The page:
Best of the Blogs: Freddie Mac Gets Paid to Obstruct Refinancings
Minyanville's daily roundup of some of the best financial commentary from around the Web.
Link: Freddie Mac Gets Paid to Obstruct Refinancings
Back in September I noted that mortgage bonds are trading well above par just because investors are well aware that refis are hard to come by for many homeowners, and said that those investors were “taking unfair advantage of the fact that homeowners are locked into above-market mortgage rates”. What I never dreamed of was that the investors and the rule-setters were the same people — in this case, Freddie Mac.
Link: Federal Pay vs. Private Sector Compensation
Are federal workers really overpaid? Public sector pay is a subject of long-simmering dispute — examined in previous posts on this blog. Many right-leaning organizations argue that federal workers make more than their private-sector counterparts and that the disparity is growing. Many left-leaning research groups and labor groups argue that the idea that Washington overpays workers is a myth, and that superficial disparities in compensation are due to public employees’ greater tendency to have advanced degrees and to be older.
All Things D
Link: Pulse Creates a One-Stop Shop for Election News
Want to pull yourself out of the “filter bubble” and read political news from a wide variety of sources? You might try Pulse’s new election section. The mobile news-reading app has compiled some 25 political news outlets, including some significant ones it didn’t previously offer, like Fox News and the New Republic.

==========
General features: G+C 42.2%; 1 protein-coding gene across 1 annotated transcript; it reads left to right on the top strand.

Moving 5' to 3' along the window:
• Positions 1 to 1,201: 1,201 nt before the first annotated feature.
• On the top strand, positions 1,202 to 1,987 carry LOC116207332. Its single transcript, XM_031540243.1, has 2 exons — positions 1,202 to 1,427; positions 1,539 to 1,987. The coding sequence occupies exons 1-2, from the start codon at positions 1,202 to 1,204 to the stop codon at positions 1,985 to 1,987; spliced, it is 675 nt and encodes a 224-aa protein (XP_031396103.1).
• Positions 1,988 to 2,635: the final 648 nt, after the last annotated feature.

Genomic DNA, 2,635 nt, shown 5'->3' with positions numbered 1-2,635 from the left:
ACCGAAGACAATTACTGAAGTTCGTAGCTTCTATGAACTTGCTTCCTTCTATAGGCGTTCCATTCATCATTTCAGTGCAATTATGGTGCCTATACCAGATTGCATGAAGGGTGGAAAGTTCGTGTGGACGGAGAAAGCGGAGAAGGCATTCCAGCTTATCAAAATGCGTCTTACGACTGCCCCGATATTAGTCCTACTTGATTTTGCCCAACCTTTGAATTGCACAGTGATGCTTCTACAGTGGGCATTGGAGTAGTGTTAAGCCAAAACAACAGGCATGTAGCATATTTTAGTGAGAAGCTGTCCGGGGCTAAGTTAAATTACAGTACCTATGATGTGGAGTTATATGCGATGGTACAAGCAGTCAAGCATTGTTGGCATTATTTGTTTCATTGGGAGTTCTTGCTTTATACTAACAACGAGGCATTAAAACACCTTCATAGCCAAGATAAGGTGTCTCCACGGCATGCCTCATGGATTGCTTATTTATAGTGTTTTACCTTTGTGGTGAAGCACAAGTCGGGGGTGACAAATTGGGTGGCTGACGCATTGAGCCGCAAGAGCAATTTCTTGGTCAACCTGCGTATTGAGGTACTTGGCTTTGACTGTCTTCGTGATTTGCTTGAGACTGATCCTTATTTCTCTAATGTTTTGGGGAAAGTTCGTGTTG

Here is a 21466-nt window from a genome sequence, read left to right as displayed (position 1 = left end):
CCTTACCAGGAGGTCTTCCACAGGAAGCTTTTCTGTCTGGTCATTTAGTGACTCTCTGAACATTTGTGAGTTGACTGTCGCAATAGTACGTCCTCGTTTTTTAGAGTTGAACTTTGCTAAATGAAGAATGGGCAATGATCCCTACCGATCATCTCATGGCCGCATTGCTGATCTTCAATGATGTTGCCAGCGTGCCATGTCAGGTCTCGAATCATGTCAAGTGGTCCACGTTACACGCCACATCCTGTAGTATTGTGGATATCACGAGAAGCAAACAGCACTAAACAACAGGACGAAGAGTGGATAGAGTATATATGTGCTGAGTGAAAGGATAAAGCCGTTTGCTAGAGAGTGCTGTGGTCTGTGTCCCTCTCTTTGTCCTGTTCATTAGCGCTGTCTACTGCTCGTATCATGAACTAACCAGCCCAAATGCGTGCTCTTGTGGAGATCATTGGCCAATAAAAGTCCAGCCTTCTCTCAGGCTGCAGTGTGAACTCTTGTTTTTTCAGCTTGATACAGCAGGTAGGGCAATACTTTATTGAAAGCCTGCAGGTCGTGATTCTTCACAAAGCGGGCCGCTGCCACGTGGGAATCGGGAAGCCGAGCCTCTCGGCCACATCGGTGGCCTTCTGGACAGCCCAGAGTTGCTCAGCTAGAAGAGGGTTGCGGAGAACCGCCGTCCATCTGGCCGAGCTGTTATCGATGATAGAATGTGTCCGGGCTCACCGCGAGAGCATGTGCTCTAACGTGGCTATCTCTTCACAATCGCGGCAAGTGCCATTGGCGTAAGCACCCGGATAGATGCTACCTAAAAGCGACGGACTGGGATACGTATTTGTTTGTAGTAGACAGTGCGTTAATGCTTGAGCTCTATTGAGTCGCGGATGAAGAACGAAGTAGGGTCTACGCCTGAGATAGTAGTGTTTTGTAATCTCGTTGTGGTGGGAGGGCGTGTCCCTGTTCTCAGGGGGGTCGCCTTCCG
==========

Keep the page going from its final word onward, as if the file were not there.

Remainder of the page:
Link: Under CEO Dick Costolo, Twitter is Growing Up
In its gradual rise from scrappy start-up to a global communications platform, Twitter has long faced crisis after existential crisis. What kind of company is it? How do we become profitable? What the hell do people use Twitter for, anyway? Since 2006, these questions have persisted, plaguing a company still getting its legs in the Valley. (Also Read Twitter Valued at $8 Billion in Latest Funding Round.)
Real Time Economics
Link: A Look at Case-Shiller by Metro Area
The composite 20-city home price index, a key gauge of U.S. home prices, dropped 1.3% from October and fell 3.7% from a year earlier. Nineteen cities posted monthly declines, with just Phoenix showing an increase. Atlanta, Las Vegas, Seattle and Tampa posted new index level lows. (For related content, see 12 Housing Themes for 2012.)
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